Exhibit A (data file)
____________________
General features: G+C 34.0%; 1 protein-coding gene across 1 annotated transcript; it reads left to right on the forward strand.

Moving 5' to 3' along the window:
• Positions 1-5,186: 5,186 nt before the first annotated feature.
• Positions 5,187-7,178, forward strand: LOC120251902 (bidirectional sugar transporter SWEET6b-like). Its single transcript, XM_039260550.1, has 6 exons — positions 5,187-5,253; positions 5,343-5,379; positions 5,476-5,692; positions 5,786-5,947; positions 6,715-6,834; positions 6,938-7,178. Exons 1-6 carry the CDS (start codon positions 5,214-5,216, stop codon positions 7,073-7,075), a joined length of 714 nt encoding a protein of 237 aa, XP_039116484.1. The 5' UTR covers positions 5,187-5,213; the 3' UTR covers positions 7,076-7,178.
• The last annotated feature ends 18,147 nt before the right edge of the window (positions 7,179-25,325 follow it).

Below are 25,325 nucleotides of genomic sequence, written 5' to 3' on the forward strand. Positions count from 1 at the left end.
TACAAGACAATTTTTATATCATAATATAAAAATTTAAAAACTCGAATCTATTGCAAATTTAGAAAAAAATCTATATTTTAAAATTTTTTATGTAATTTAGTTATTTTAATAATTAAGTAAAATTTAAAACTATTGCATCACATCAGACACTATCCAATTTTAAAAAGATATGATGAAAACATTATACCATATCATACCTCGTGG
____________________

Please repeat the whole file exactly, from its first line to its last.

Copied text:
General features: G+C 34.0%; 1 protein-coding gene across 1 annotated transcript; it reads left to right on the forward strand.

Moving 5' to 3' along the window:
• Positions 1-5,186: 5,186 nt before the first annotated feature.
• Positions 5,187-7,178, forward strand: LOC120251902 (bidirectional sugar transporter SWEET6b-like). Its single transcript, XM_039260550.1, has 6 exons — positions 5,187-5,253; positions 5,343-5,379; positions 5,476-5,692; positions 5,786-5,947; positions 6,715-6,834; positions 6,938-7,178. Exons 1-6 carry the CDS (start codon positions 5,214-5,216, stop codon positions 7,073-7,075), a joined length of 714 nt encoding a protein of 237 aa, XP_039116484.1. The 5' UTR covers positions 5,187-5,213; the 3' UTR covers positions 7,076-7,178.
• The last annotated feature ends 18,147 nt before the right edge of the window (positions 7,179-25,325 follow it).

Below are 25,325 nucleotides of genomic sequence, written 5' to 3' on the forward strand. Positions count from 1 at the left end.
TACAAGACAATTTTTATATCATAATATAAAAATTTAAAAACTCGAATCTATTGCAAATTTAGAAAAAAATCTATATTTTAAAATTTTTTATGTAATTTAGTTATTTTAATAATTAAGTAAAATTTAAAACTATTGCATCACATCAGACACTATCCAATTTTAAAAAGATATGATGAAAACATTATACCATATCATACCTCGTGG